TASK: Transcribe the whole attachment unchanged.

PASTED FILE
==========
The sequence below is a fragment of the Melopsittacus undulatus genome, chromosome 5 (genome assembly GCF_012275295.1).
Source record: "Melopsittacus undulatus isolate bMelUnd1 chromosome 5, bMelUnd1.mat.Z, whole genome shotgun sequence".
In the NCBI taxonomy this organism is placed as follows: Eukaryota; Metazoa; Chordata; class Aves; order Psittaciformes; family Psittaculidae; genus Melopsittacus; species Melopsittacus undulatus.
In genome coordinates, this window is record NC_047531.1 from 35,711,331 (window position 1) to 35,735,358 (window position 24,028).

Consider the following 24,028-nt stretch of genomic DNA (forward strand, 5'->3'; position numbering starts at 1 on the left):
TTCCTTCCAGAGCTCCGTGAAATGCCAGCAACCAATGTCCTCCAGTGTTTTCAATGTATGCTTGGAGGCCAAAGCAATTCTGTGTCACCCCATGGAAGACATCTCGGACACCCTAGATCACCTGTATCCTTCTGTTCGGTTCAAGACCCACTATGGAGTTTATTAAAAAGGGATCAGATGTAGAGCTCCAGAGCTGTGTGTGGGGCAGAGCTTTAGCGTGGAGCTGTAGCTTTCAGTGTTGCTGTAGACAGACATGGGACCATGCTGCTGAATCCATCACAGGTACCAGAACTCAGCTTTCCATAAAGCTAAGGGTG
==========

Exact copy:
The sequence below is a fragment of the Melopsittacus undulatus genome, chromosome 5 (genome assembly GCF_012275295.1).
Source record: "Melopsittacus undulatus isolate bMelUnd1 chromosome 5, bMelUnd1.mat.Z, whole genome shotgun sequence".
In the NCBI taxonomy this organism is placed as follows: Eukaryota; Metazoa; Chordata; class Aves; order Psittaciformes; family Psittaculidae; genus Melopsittacus; species Melopsittacus undulatus.
In genome coordinates, this window is record NC_047531.1 from 35,711,331 (window position 1) to 35,735,358 (window position 24,028).

Consider the following 24,028-nt stretch of genomic DNA (forward strand, 5'->3'; position numbering starts at 1 on the left):
TTCCTTCCAGAGCTCCGTGAAATGCCAGCAACCAATGTCCTCCAGTGTTTTCAATGTATGCTTGGAGGCCAAAGCAATTCTGTGTCACCCCATGGAAGACATCTCGGACACCCTAGATCACCTGTATCCTTCTGTTCGGTTCAAGACCCACTATGGAGTTTATTAAAAAGGGATCAGATGTAGAGCTCCAGAGCTGTGTGTGGGGCAGAGCTTTAGCGTGGAGCTGTAGCTTTCAGTGTTGCTGTAGACAGACATGGGACCATGCTGCTGAATCCATCACAGGTACCAGAACTCAGCTTTCCATAAAGCTAAGGGTG